Though the use of asbestos is now strongly controlled, it is a good idea to know the different disease-causing types. Being aware of these types of asbestos and where they are used can help you determine whether or not you were exposed to them in Pennsylvania.
What is asbestos?
Asbestos is a naturally occurring mineral that was at one time widely used in construction. There are two families including amphibole mineral and serpentine mineral. Amphibole asbestos consists of sharp, straight chain fibers that are easy to inhale, while serpentine asbestos, also called white asbestos, is curly and layered.
When determining where asbestos exposure occurred, it is helpful knowing where it was used. There are five types of asbestos in the Amphibole mineral family. These types include:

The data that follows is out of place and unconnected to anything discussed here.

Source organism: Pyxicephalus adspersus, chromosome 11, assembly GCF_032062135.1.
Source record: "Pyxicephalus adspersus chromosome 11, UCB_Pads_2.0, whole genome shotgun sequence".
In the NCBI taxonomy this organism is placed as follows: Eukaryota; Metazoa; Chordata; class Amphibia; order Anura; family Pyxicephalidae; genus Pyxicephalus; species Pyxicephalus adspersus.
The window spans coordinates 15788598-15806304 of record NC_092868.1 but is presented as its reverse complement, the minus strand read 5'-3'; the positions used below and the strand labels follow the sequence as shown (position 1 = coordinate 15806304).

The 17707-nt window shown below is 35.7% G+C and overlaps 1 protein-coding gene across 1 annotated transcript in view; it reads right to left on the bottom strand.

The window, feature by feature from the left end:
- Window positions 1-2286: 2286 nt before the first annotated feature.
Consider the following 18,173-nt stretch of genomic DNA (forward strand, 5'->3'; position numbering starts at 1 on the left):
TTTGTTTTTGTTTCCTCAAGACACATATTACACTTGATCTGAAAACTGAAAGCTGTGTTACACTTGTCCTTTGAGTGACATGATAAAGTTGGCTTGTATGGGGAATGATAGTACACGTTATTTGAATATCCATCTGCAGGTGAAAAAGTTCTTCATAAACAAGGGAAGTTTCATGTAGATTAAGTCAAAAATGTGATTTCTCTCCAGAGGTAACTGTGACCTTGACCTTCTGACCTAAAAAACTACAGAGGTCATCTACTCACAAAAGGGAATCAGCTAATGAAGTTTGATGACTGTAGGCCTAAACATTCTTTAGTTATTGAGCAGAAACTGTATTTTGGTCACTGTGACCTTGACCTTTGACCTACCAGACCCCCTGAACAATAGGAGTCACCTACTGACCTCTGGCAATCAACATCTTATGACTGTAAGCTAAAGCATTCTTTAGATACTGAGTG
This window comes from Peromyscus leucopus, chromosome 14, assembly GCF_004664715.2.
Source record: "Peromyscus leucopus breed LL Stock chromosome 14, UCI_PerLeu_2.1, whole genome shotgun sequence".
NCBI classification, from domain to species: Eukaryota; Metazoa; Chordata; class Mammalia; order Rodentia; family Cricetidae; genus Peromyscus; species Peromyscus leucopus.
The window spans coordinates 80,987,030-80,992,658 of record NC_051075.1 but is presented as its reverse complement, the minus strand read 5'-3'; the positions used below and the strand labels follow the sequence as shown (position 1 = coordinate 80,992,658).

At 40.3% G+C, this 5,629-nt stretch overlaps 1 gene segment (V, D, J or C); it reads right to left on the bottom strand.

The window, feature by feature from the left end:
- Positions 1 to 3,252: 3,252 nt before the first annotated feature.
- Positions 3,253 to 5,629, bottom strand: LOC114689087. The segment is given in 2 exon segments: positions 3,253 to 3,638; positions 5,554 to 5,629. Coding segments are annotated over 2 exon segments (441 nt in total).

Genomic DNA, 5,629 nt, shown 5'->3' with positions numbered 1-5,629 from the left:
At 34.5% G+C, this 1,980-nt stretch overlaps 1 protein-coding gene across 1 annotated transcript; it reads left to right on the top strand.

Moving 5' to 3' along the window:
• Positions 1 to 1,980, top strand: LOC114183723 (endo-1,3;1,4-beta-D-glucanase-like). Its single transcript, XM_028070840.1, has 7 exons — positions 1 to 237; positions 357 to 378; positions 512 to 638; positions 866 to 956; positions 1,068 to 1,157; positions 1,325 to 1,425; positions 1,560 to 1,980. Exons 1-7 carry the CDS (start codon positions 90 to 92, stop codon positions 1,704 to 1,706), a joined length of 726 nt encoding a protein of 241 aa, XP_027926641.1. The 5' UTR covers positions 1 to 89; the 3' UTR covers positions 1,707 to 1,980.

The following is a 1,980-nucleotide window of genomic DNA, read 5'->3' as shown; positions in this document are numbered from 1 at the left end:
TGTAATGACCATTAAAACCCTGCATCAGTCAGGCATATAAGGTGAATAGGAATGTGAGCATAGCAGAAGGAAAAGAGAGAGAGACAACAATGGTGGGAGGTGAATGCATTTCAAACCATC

- Actinolite asbestos—used in cement, insulation, sealants, paint and drywall
- Amosite asbestos—the second most common type of asbestos used in 5% of all buildings for fire protection, gaskets, roofing, plumbing and electrical insulation and tiles
- Anthophyllite asbestos—a rare form of asbestos; used sometimes in insulation materials and cement
- Crocidolite asbestos—the most hazardous type of asbestos in amphibole family, it causes the most disease and death due to ease of inhaling. Often used in cement, insulation materials and tiles
- Tremolite asbestos—no longer used; responsible for many asbestos diseases and cancers; previously used in paint, roofing materials, sealants and plumbing materials
There is only one type of asbestos in the Serpentine mineral family: Chrysotile asbestos. This is the most commonly-used type of asbestos making up almost 95% of all asbestos use in the country.
Chrysotile asbestos is responsible for the majority of asbestos-related diseases because of their wide and continued use today. They can be found in many products including brake lining and pads, clutches, rubber, asphalt and plastics. It is still being mined in Italy, Russia and Canada.